Maiysha Kai sits down with legendary actor Omar Epps. You might know him from “Juice,” or “Love and Basketball” or the “The Wood.” But now you will know him as the author of the new Afrofuturistic book, “Nubia: The Awakening.” In this interview, Omar Epps gives an introspective look on his love for hip-hop, the film industry and the importance of being prepared for success. This is an interview you do not want to miss!
[00:00:00] You are now listening to theGrio’s Black Podcast Network, Black Culture Amplified.
Maiysha Kai [00:00:05] Hello, I’m Maiysha Kai, host of theGrio’s Writing Black Podcast. In West African tradition, to be a griot is to be a storyteller, one who carries and communicates the experiences and legacies of a people. As theGrio’s lifestyle editor, I’ve always been fascinated by how we tell our stories. That’s why we launched Writing Black, to explore the myriad ways Black writers craft stories and communicate our experiences. Thank you for joining us. Here’s an excerpt from this week’s guest.
Nubia: The Awakening [00:00:39] Uzochi sat on an Azure couch exhaling. Continuing to zone in on the energy at his center feeling it fill his heart head and limbs. For more than an hour, he’d been planted there, refusing to rise until his body was settled, staring at the sofa’s fabric, Its color reminding him of the strange blue light that it continued to reappear in his line of sight since he left the fight near school. By the time he’d made it home to Kips Bay, he was shaking. He’d gone straight up to his apartment, unable to do anything but sit and breathe.
Maiysha Kai [00:01:16] And he’s been in a lot of things. I’m talking “Juice”, “Love and Basketball”, “The Wood,” “E.R.” You may have even seen him most recently on “Power: Raising Kanan.” That’s right. It is the one and only, Omar Epps is with us this week. Omar, thank you so much for being on “Writing Black,” it’s so exciting to meet. How are you?
Omar Epps [00:01:41] I’m good. I’m good. Thank you for having me.
Maiysha Kai [00:01:44] Oh, my God. I’m so tickled. I’m so tickled by this. Like, you know, I think I speak for more than one generation of women to say that this is a moment in time for us. So don’t worry. I will not let that be the crux of our discussion today. But, We created this podcast because we really wanted to talk about the intersection of identity and craft and language and how we use language. And obviously, as both an actor and an author, you have a unique perspective on how we use language. So I’m really excited to talk to you about that. But also, you know, I don’t think a lot of people know you’re an author. So you had a book out. Fatherless to fatherhood.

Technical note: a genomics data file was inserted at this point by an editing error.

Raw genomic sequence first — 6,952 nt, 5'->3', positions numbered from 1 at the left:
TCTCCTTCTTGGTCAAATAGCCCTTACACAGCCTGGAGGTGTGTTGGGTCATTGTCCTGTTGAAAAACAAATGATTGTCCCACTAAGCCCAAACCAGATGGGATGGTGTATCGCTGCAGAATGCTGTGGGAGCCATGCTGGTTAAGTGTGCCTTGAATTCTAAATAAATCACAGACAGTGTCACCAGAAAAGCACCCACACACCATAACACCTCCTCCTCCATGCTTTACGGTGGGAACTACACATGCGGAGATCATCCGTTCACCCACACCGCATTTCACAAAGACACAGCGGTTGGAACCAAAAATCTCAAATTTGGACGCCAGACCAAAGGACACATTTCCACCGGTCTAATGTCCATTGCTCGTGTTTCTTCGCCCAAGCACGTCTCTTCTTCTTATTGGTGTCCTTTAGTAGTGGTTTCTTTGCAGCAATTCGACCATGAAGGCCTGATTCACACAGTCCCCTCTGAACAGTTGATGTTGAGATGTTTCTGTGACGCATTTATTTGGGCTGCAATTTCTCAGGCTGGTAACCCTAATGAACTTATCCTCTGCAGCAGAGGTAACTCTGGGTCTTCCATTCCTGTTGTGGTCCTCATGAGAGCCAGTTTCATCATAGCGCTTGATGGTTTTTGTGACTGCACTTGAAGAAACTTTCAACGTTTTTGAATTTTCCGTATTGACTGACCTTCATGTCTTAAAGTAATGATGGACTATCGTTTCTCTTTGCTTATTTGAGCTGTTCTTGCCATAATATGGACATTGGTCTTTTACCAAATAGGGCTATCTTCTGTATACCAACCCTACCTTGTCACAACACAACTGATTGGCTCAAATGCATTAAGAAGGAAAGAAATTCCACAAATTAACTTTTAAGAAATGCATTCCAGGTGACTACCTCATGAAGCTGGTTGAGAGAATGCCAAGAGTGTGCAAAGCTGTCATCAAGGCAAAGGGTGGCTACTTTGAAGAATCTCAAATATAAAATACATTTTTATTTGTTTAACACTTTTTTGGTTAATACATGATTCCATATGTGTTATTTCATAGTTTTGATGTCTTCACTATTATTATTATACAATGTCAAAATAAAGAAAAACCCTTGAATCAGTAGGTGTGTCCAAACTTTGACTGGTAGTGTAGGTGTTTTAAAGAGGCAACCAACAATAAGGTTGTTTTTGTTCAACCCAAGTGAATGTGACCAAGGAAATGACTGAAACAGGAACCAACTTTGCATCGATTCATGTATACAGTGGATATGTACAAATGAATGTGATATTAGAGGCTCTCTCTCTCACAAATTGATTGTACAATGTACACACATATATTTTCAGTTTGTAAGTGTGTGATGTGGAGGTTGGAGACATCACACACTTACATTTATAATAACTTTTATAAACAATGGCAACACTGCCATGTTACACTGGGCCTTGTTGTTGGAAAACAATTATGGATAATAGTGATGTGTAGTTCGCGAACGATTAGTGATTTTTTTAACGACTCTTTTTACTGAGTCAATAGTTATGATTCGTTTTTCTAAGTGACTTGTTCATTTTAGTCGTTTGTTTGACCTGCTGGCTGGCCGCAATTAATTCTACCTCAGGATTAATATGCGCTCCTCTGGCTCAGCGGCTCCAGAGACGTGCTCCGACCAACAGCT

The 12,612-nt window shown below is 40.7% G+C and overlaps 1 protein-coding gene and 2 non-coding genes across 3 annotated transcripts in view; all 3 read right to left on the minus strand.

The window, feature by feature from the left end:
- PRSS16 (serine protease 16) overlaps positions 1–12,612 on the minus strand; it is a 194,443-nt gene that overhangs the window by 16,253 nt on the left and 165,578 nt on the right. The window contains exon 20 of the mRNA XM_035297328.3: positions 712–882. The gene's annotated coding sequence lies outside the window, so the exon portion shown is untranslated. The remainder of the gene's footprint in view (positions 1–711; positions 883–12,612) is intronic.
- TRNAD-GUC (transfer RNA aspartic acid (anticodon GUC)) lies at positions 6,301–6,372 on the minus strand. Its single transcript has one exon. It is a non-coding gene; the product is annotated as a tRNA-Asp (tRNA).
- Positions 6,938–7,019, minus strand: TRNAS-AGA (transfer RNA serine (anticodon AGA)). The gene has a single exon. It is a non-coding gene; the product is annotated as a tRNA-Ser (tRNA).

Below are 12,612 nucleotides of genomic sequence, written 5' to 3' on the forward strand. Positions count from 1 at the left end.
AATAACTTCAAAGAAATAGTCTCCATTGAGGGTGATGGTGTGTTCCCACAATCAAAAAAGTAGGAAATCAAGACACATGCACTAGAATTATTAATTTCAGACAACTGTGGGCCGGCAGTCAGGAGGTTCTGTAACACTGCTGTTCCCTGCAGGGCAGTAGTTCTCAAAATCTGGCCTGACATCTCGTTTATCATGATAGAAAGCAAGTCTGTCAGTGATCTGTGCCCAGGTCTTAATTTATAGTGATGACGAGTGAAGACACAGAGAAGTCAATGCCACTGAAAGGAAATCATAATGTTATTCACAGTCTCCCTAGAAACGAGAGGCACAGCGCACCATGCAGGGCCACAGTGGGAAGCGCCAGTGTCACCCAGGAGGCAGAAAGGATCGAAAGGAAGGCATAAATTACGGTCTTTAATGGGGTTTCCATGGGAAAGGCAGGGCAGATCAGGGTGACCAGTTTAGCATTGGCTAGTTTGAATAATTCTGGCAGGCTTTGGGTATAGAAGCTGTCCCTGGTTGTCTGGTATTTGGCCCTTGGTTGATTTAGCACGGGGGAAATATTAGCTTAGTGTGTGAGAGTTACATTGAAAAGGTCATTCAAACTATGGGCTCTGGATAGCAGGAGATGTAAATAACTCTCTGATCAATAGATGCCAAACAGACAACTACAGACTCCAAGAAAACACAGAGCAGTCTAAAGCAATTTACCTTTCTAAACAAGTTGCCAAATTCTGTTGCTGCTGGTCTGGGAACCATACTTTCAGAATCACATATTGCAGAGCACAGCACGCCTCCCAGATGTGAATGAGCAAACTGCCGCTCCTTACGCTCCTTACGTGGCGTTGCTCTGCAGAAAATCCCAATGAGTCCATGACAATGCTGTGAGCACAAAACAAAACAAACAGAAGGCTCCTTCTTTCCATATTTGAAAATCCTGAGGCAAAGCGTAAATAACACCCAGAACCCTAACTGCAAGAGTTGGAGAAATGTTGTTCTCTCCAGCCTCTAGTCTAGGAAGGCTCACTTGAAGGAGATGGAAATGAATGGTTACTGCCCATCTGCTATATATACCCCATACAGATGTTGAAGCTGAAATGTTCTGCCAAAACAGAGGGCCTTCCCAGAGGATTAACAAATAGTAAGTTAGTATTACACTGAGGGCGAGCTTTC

Omar Epps [00:02:39] Yeah. From Fatherless to Fatherhood.
Maiysha Kai [00:02:40] Which was a really intimate memoir about your experiences, I think a really relatable one to a lot of people. So I do want to talk about that. And also you have an upcoming book which brings you into another genre. You’re delving into the world of like Afrofuturism and a little bit of Y.A. I believe with Nubia: The Awakening. How did this project come to you? I mean, was this always an interest of yours or was this something that has developed recently?
Omar Epps [00:03:11] Well, to be quite honest with you, I mean, I’m a fan of all genres of just art period and all formats. And you can that where, you know, when, when and where you connect. And to be quite honest, the germination of the idea is something that I’ve had in my head for like over a decade now. And when I went on that journey from my memoir, From Fatherless to Fatherhood, when I was promoting it, it was just what blew me away was like, how many people actually still read books? Because we’re in this digital age. And, you know, I come from the mother, I’m the son of an educator. And so I read a lot when I was young. And so in the back of my mind, I was wondering, like, man, I wonder if kids still, like, avidly read books. And so we were at this book convention at the Jacob Javits Center. And there’s like hundreds of kids lined up, you know, on this one line. And I was like, Well, what’s that for? And they were like, Oh, that’s the young adult sci fi that I forget the author’s name, forgive me, but they’re like huge in the space. And the people I was with were like explaing it to me. Like, you know, they’re a rock star, these kids. And I was, like, blown away and like, wow, kids still read books.